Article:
Music played from loudspeakers to start and finish the day as well as at lunch time. That music would tell you when you should be seated at your desk, and if you were late you needed to apologise (‘Sumimasen’) to the head of your team who would sit at the end of a long table overseeing their staff.
So what did I learn about doing business in Japan that we could benefit from in New Zealand? The main thing was that in Japan there are few ‘hard edges’ when it comes to relationships. Instead, communication is measured and built through creating safe spaces where a key goal is to stop others from losing face.
The practical side of this that I saw was threefold. First, questions are rarely asked that lead to a binary ‘yes’ or ‘no’ response. To frame them in that way could cause an awkward interaction and demand an immediate answer when others might need to be consulted first. As an example, if I wanted to attend a conference it would be phrased to my boss as, ‘I’ve heard there is a conference coming up about social enterprise and I wondered if we should consider someone attending’. It’s much easier to respond to that exploring question with a softer response and save face instead of a harsh ‘no’ that might result from the more direct, ‘can I go?’. Not understanding this can cause issues if you don’t know about this more subtle, indirect but ultimately very powerful way of asking questions that also influence the response.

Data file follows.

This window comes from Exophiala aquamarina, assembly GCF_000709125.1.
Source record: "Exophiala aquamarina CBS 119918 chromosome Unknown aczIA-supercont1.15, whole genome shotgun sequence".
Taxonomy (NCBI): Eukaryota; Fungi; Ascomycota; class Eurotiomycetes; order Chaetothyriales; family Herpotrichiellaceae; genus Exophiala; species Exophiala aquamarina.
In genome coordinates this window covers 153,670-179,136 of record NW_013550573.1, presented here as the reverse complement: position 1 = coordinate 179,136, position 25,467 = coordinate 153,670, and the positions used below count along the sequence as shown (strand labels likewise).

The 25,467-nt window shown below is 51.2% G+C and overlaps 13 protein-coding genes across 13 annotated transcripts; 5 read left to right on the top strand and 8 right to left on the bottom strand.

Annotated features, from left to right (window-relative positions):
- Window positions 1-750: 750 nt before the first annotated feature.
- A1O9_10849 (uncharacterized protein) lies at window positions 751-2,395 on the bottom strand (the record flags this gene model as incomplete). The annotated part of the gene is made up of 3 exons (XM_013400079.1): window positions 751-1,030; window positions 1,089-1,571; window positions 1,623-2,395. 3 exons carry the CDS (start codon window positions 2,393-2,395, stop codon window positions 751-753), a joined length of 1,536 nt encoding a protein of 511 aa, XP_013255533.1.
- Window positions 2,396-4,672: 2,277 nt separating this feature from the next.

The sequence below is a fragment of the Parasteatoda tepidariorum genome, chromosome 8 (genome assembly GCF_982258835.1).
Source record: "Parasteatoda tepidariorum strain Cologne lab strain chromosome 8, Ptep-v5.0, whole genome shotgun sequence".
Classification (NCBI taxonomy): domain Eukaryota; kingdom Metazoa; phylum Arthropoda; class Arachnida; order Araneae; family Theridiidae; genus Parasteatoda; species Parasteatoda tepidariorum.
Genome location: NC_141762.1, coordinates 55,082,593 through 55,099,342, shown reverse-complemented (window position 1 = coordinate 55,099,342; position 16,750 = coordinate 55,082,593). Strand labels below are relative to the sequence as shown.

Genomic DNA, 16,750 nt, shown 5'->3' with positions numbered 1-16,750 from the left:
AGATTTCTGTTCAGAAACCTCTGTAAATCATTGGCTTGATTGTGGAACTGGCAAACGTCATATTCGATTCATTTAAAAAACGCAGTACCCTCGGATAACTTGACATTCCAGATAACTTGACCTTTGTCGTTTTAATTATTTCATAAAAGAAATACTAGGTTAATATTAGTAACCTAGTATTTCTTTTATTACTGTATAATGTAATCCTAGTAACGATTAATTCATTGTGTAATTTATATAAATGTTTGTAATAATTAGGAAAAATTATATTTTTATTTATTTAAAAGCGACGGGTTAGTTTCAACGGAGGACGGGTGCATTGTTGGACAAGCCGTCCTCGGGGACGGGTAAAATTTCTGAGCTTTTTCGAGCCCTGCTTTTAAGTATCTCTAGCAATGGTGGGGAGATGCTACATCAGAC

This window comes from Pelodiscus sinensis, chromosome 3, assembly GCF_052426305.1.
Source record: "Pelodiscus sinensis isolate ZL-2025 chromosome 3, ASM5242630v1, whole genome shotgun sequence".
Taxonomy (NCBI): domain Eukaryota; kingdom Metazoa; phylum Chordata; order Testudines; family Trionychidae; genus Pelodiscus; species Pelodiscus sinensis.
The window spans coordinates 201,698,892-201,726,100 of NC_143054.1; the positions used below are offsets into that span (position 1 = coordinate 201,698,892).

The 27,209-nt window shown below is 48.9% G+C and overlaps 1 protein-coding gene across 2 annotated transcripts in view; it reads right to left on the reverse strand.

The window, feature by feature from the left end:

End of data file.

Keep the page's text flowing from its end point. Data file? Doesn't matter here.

Second, if a Western person does ask a ‘yes/no’ question then the answer will generally be a ‘let me check’, or a ‘maybe’. This can be frustrating for the Westerner who expects the person to have the authority to make what may be a simple decision, but it gives the person being asked the chance to go and check with others in the group before reverting with a response. That answer is also seldom phrased as a ‘no’ and is more likely to be a ‘not at this time’ to avoid causing offence or awkwardness.
independent journalism happen!Find Out More
Finally, if a decision were to be made in a meeting there would inevitably have been pre-meeting meetings. This can happen informally or be more overt. The goal is to gauge everyone’s views before actually floating an idea in a meeting. That way the chances of controversy are lower because everyone had already had the issue discussed with them in advance.
While from a Western perspective all of this may take more time the positive thing is that generally decisions are understood and endorsed by everyone, rather than becoming the crusade of a certain individual with the nominal support of others. In another piece I might explain what the ‘ringi’ system is as it embodies the principles set out above.
Japanese culture is very good at adopting the best bits from other places. My time in Japan was profoundly influential on my way of being and thinking. Perhaps the method of Japanese decision-making in business is one example of a principle that New Zealanders could learn from.
Steven Moe is a Christchurch lawyer and hosts the weekly podcast seeds.
The Spinoff’s business section is enabled by our friends at Kiwibank. Kiwibank backs small to medium businesses, social enterprises and Kiwis who innovate to make good things happen.
The Spinoff Weekly compiles the best stories of the week – an essential guide to modern life in New Zealand, emailed out on Monday evenings.